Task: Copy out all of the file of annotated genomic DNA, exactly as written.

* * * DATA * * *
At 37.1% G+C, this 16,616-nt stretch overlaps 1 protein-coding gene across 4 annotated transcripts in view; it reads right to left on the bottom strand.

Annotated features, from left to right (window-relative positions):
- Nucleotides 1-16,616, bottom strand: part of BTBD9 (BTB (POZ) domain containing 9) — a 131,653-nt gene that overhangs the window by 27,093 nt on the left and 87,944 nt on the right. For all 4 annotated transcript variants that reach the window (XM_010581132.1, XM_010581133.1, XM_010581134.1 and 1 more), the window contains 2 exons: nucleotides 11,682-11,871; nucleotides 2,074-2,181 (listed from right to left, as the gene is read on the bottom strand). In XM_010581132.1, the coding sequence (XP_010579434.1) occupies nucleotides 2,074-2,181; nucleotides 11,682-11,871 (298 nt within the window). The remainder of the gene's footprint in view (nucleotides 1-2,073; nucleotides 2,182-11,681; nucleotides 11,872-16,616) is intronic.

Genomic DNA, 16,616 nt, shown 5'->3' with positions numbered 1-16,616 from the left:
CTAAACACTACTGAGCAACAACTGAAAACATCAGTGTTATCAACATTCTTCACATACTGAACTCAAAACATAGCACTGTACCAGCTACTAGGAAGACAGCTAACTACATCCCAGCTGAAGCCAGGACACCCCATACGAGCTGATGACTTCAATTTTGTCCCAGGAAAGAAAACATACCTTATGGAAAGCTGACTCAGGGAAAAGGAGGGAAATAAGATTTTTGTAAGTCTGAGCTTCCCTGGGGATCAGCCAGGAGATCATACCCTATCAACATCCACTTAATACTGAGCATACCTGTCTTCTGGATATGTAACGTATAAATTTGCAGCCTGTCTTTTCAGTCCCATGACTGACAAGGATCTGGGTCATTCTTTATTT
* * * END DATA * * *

At 37.1% G+C, this 16,616-nt stretch overlaps 1 protein-coding gene across 4 annotated transcripts in view; it reads right to left on the bottom strand.

Annotated features, from left to right (window-relative positions):
- Nucleotides 1-16,616, bottom strand: part of BTBD9 (BTB (POZ) domain containing 9) — a 131,653-nt gene that overhangs the window by 27,093 nt on the left and 87,944 nt on the right. For all 4 annotated transcript variants that reach the window (XM_010581132.1, XM_010581133.1, XM_010581134.1 and 1 more), the window contains 2 exons: nucleotides 11,682-11,871; nucleotides 2,074-2,181 (listed from right to left, as the gene is read on the bottom strand). In XM_010581132.1, the coding sequence (XP_010579434.1) occupies nucleotides 2,074-2,181; nucleotides 11,682-11,871 (298 nt within the window). The remainder of the gene's footprint in view (nucleotides 1-2,073; nucleotides 2,182-11,681; nucleotides 11,872-16,616) is intronic.

Genomic DNA, 16,616 nt, shown 5'->3' with positions numbered 1-16,616 from the left:
CTAAACACTACTGAGCAACAACTGAAAACATCAGTGTTATCAACATTCTTCACATACTGAACTCAAAACATAGCACTGTACCAGCTACTAGGAAGACAGCTAACTACATCCCAGCTGAAGCCAGGACACCCCATACGAGCTGATGACTTCAATTTTGTCCCAGGAAAGAAAACATACCTTATGGAAAGCTGACTCAGGGAAAAGGAGGGAAATAAGATTTTTGTAAGTCTGAGCTTCCCTGGGGATCAGCCAGGAGATCATACCCTATCAACATCCACTTAATACTGAGCATACCTGTCTTCTGGATATGTAACGTATAAATTTGCAGCCTGTCTTTTCAGTCCCATGACTGACAAGGATCTGGGTCATTCTTTATTT